The town's prosperity came from the maltings, some of which now house antiques centres. Among the maltsters were George Fawbert and John Barnard; in 1839 they set up the Fawbert and Barnard charity to fund local children and their education, funding a local infant school that still exists today.

By the time of the Norman conquest, or soon after, Sawbridgeworth's rich farming land was fully developed for cultivation as was possible with the means available at the time: it was the richest village community in the county. Many important medieval families had estates here. The land was divided among them, into a number of manors or distinct estates; the lord of each manor had rights not only over this land but also over the people who farmed it. The number of manors increased during the Middle Ages, by a process of subinfeudation, that is the granting out of a part of an existing manor to a new owner so that the new manor was created. Many manors sprang from the original Domesday Book holding of the de Mandeville family. The first came to be called Sayesbury manor, from the de Say family who inherited it from the de Mandevilles in 1189. The many important people who held these manors built themselves houses with hunting parks around them; when they died their tombs enriched the parish church, so that today St Mary's has one of the finest collections of church monuments in the country.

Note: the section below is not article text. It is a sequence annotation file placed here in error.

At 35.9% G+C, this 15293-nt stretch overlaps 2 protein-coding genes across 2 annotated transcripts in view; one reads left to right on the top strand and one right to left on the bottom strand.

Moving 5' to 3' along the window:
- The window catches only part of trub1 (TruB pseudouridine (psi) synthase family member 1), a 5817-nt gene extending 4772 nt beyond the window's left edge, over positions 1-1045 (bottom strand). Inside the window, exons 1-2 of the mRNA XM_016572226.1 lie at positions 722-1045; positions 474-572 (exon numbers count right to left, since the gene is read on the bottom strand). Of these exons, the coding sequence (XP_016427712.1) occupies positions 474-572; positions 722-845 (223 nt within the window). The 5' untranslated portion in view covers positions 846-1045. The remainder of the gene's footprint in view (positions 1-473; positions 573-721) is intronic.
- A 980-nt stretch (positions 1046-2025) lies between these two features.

During the Second World War RAF Sawbridgeworth, which is not in the civil parish, operated Supermarine Spitfires, Westland Lysanders, North American Mustangs and de Havilland Mosquito, among other types - for a complete history of the airfield, see the book Where the Lysanders were ....., by Paul Doyle, published in 1995 by Forward Airfield Research Publishing.[7] The Walter Lawrence & Son Ltd joinery works, located between the canal and the railway, built over 1,000[citation needed] Mosquito fuselage shells and wing skins for de Havilland during the Second World War.[8] Subsequently, it reverted to making joinery and doors for the building trade. The joinery works was closed in about 1982 and houses were built on the site.

Sawbridgeworth was the birthplace of composer Bernard Rose (1916–1996) and the actor Stephen Greif (1944–).

Sawbridgeworth has been twinned with Bry-sur-Marne in France since 1973.

Governance

Parliamentary representation

Sawbridgeworth is in the parliamentary constituency of Hertford and Stortford. Since the formation of the constituency in 1983, it has elected Conservative Members of Parliament. The current MP is Julie Marson, elected in 2019.

Local government

Sawbridgeworth has three tiers of local government, at parish (town), district, and county level: Sawbridgeworth Town Council, East Hertfordshire District Council, and Hertfordshire County Council. The town council has twelve councillors. The hamlet of Spellbrook is included within the administrative boundaries of the town.

Sawbridgeworth
Urban District (1901–1974)
Sawbridgeworth library - geograph.org.uk - 933444.jpg

Council Offices, The Forebury, Sawbridgeworth
Sawbridgeworth Town Council coat of arms.jpg
Coat of arms
Population
 • 19012,085
 • 19717,000[9]
History
 • Created1 April 1901
 • Abolished31 March 1974
 • Succeeded byEast Hertfordshire
 • HQSawbridgeworth
Contained within
 • County CouncilHertfordshire